For the last year, there’s been a calendar on my bedroom wall which I’ve adored. Each month features an “unlikely friendship” between two animals – a dog and cat, a tiger and pig, or a cat and mouse. Often they are natural enemies but somehow life has brought them together, and they are bonded despite their differences.
I bought it because it’s an extremely cute calendar, but also because Lyle and I are unlikely friends. We are opposite in many ways, but a common faith and love has brought us together despite all the odds.
Somehow, every time I look at each month’s picture, my heart melts just a little. Whatever is conflicted inside me remembers that a new day is coming and that reconciliation, not division, will be the last word.
There’s a scripture verse that expresses what my calendar is all about, “The wolf also shall dwell with the lamb, and the leopard shall lie down with the kid.” (Isaiah 11:6) As our church was preparing for the second Sunday of Advent, I realized that the calendar fits the hope of Advent perfectly.
The verse was announcing a time when harmony will reign supreme, and when places of enmity will become places of friendship. Looking at all the war and conflict in the world and at our doorsteps, it seems ridiculously impossible. Isn’t the way of the world all about predator and prey? The strong overpowering the weak and vulnerable? Yet the prophet was saying the time was coming when the natural order will be turned upside down. Jesus turned things upside down when he became a king who kept his attention on the sick, the marginalized and the broken people.
Our friends Arthur and Debbie invited our house church to celebrate Hanukkah with them last Saturday. Arthur has been coming to our Wednesday night Bible studies for over 2 years and we have all enjoyed his friendship immensely. He is curious about Christianity, and as he’s gone through so many studies together with us, I’m beginning to suspect that the effect for him has been to deepen his own Jewish faith. He has helped us deepen our own faith as well, and as our friendship grows, we realize how little our “differences” matter.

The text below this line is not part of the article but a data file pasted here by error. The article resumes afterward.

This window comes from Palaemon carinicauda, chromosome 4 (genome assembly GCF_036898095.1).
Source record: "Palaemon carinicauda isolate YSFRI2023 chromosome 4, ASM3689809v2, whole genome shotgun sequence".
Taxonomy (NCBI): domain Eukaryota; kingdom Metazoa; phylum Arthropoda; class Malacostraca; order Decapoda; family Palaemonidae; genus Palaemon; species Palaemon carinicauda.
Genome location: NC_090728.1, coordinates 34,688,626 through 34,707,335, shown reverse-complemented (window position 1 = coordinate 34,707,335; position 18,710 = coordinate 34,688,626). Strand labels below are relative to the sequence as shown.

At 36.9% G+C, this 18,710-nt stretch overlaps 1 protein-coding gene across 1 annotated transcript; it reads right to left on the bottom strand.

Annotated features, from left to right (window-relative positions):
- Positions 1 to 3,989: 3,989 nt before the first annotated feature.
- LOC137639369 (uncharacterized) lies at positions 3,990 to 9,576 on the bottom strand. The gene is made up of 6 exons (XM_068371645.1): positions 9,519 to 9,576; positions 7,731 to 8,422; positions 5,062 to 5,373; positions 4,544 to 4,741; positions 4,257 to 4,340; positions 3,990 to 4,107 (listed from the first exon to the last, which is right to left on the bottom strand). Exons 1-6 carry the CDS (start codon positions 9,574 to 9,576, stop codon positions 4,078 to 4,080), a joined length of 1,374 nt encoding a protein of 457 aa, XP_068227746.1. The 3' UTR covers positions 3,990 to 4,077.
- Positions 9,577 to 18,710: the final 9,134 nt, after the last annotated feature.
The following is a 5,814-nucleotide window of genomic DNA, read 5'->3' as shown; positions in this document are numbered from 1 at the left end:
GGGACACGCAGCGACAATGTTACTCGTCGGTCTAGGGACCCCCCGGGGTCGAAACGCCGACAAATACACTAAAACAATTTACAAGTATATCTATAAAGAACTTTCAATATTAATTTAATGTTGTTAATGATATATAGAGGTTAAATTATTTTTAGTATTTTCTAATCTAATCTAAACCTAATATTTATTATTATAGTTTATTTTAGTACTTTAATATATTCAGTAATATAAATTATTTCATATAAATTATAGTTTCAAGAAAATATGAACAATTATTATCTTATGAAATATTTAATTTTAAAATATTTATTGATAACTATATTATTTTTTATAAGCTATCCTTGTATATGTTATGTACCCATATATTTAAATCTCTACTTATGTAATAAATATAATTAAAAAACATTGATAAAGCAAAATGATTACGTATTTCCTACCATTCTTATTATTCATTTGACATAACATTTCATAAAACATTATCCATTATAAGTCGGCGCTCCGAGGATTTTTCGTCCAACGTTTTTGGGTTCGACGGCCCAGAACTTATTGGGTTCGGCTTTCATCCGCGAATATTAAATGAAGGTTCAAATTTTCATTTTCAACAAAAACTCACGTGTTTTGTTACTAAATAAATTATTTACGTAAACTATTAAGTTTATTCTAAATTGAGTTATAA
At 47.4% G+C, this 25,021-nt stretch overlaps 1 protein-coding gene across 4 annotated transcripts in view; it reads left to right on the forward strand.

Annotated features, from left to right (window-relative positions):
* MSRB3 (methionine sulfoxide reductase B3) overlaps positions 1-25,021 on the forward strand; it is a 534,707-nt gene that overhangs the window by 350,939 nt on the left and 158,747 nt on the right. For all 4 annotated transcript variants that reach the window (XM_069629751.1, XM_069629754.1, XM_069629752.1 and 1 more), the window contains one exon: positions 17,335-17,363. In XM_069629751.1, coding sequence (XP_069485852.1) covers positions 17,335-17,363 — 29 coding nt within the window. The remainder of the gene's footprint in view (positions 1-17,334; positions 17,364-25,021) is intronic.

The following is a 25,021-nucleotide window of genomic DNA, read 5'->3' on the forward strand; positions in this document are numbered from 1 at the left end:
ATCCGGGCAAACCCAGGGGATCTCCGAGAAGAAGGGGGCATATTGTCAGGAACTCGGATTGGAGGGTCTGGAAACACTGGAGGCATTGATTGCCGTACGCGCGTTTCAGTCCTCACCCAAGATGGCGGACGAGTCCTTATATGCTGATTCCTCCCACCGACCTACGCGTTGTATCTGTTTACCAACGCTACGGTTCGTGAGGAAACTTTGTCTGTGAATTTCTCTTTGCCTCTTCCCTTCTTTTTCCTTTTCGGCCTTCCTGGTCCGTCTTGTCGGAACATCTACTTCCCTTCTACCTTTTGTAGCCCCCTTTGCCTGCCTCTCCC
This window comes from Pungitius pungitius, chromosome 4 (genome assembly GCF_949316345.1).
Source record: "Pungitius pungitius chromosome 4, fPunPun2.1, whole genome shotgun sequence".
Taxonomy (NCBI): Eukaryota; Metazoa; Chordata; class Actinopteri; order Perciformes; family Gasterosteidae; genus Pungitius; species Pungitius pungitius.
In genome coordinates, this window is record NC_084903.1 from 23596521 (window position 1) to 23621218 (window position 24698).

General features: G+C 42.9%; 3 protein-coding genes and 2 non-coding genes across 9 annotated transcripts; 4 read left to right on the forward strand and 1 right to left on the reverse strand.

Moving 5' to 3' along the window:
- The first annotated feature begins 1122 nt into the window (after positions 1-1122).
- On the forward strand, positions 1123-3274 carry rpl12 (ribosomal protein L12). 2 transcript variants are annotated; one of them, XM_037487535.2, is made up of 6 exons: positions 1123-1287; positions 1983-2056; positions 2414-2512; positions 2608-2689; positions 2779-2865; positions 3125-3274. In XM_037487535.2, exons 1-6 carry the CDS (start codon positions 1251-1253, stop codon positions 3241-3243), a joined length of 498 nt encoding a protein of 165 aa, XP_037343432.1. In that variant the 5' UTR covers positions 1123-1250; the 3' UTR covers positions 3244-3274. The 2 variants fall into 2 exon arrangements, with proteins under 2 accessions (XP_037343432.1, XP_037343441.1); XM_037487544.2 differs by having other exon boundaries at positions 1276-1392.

This year we decided to give his family an “invisible gift” of a song. We learned the Hebrew prayer and the 3-part harmony and sang it for the circle of people gathered around the menorah last Saturday. It was one of those moments in life I will always remember. “Life doesn’t get richer than this,” I thought as the beautiful harmonies and strange but wonderful words filled the room.
The experience of practicing the song during the week was a gift to me, and steadied my heart which is so prone to doubt and fears. Just like Jesus came to prove, the lion of my fears began to lie down with the lamb of peace as we practiced during the week. Time stopped and the words seemed to come to life as we sang. Translated, the words said,
“You’ve kept and sustained us in this season and time,
Blessed are You Adonai, Who makes the soul of the world shine.”
I couldn’t stop humming it to myself all week, and it had a calming effect on me. Like the pictures in my calendar which melt my heart, the song helped keep my sights on hope amid darkness.
Sometimes we get so used to our individual and collective monkey minds that we begin to think it’s normal. We get used to an outlook tinged with cynicism. It’s become normal to hear of murder rates in the North End. Of the homeless who fill up the shelters. But like Bruce Cockburn sings, “The trouble with normal is it always gets worse.” At our Advent service yesterday, we were reminded that Jesus came to bring us a “new normal”. A world that is “detoxified”, where every form of hurt and fear has been overcome. Like me looking at my calendar, all our hearts melted again when we saw ourselves the way God sees us, and remembered this unlikely friendship God invites us to.
Often it’s hard to truly see this “new normal”. Scripture says we see this new world through glasses that are foggy and dark, but that we are to trust that it is much more true than our fears tell us. I’m reminded of this new world when I see pictures of predators inexplicably befriending prey.
And when I sang words of faith with my friends around the lights of the menorah, the world Jesus brought felt so close. Like the Grinch, my heart grew three sizes that day.